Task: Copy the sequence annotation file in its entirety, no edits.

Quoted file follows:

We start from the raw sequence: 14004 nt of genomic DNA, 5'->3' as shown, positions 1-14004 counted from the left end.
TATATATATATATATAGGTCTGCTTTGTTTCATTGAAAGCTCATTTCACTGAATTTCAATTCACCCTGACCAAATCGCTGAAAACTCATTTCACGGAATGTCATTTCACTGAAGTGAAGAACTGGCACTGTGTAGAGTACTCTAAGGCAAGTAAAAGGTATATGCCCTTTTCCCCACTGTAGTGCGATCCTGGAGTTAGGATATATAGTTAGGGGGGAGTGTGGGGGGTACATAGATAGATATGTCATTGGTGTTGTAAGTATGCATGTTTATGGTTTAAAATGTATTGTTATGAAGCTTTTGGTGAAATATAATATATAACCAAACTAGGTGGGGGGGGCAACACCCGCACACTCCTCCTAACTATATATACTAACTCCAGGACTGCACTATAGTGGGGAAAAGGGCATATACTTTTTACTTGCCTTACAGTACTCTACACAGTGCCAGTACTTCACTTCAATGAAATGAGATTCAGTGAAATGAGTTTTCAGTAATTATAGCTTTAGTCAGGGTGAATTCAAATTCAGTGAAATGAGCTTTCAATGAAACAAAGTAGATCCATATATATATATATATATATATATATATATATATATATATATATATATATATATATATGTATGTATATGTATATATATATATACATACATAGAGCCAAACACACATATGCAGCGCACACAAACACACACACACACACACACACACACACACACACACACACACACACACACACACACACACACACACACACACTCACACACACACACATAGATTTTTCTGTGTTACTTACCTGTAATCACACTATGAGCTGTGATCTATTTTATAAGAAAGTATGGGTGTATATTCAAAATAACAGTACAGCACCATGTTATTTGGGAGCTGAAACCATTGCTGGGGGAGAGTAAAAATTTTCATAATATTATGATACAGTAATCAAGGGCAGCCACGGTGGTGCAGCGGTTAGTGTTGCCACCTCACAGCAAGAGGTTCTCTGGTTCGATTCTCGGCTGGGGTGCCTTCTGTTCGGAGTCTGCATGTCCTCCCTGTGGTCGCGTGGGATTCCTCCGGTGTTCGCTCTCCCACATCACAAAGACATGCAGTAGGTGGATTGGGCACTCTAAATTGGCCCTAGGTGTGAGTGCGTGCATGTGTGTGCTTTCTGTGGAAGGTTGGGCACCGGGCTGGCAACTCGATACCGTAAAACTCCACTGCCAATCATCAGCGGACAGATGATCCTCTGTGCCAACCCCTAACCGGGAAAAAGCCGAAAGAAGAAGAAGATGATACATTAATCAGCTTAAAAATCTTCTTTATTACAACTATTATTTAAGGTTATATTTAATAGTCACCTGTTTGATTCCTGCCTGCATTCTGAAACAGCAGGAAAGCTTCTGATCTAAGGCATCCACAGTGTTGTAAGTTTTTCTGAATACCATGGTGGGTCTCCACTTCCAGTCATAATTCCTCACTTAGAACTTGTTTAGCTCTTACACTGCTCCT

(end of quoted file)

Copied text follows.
We start from the raw sequence: 14004 nt of genomic DNA, 5'->3' as shown, positions 1-14004 counted from the left end.
TATATATATATATATAGGTCTGCTTTGTTTCATTGAAAGCTCATTTCACTGAATTTCAATTCACCCTGACCAAATCGCTGAAAACTCATTTCACGGAATGTCATTTCACTGAAGTGAAGAACTGGCACTGTGTAGAGTACTCTAAGGCAAGTAAAAGGTATATGCCCTTTTCCCCACTGTAGTGCGATCCTGGAGTTAGGATATATAGTTAGGGGGGAGTGTGGGGGGTACATAGATAGATATGTCATTGGTGTTGTAAGTATGCATGTTTATGGTTTAAAATGTATTGTTATGAAGCTTTTGGTGAAATATAATATATAACCAAACTAGGTGGGGGGGGCAACACCCGCACACTCCTCCTAACTATATATACTAACTCCAGGACTGCACTATAGTGGGGAAAAGGGCATATACTTTTTACTTGCCTTACAGTACTCTACACAGTGCCAGTACTTCACTTCAATGAAATGAGATTCAGTGAAATGAGTTTTCAGTAATTATAGCTTTAGTCAGGGTGAATTCAAATTCAGTGAAATGAGCTTTCAATGAAACAAAGTAGATCCATATATATATATATATATATATATATATATATATATATATATATATATATATATATATGTATGTATATGTATATATATATATACATACATAGAGCCAAACACACATATGCAGCGCACACAAACACACACACACACACACACACACACACACACACACACACACACACACACACACACACACACACACACACACTCACACACACACACATAGATTTTTCTGTGTTACTTACCTGTAATCACACTATGAGCTGTGATCTATTTTATAAGAAAGTATGGGTGTATATTCAAAATAACAGTACAGCACCATGTTATTTGGGAGCTGAAACCATTGCTGGGGGAGAGTAAAAATTTTCATAATATTATGATACAGTAATCAAGGGCAGCCACGGTGGTGCAGCGGTTAGTGTTGCCACCTCACAGCAAGAGGTTCTCTGGTTCGATTCTCGGCTGGGGTGCCTTCTGTTCGGAGTCTGCATGTCCTCCCTGTGGTCGCGTGGGATTCCTCCGGTGTTCGCTCTCCCACATCACAAAGACATGCAGTAGGTGGATTGGGCACTCTAAATTGGCCCTAGGTGTGAGTGCGTGCATGTGTGTGCTTTCTGTGGAAGGTTGGGCACCGGGCTGGCAACTCGATACCGTAAAACTCCACTGCCAATCATCAGCGGACAGATGATCCTCTGTGCCAACCCCTAACCGGGAAAAAGCCGAAAGAAGAAGAAGATGATACATTAATCAGCTTAAAAATCTTCTTTATTACAACTATTATTTAAGGTTATATTTAATAGTCACCTGTTTGATTCCTGCCTGCATTCTGAAACAGCAGGAAAGCTTCTGATCTAAGGCATCCACAGTGTTGTAAGTTTTTCTGAATACCATGGTGGGTCTCCACTTCCAGTCATAATTCCTCACTTAGAACTTGTTTAGCTCTTACACTGCTCCT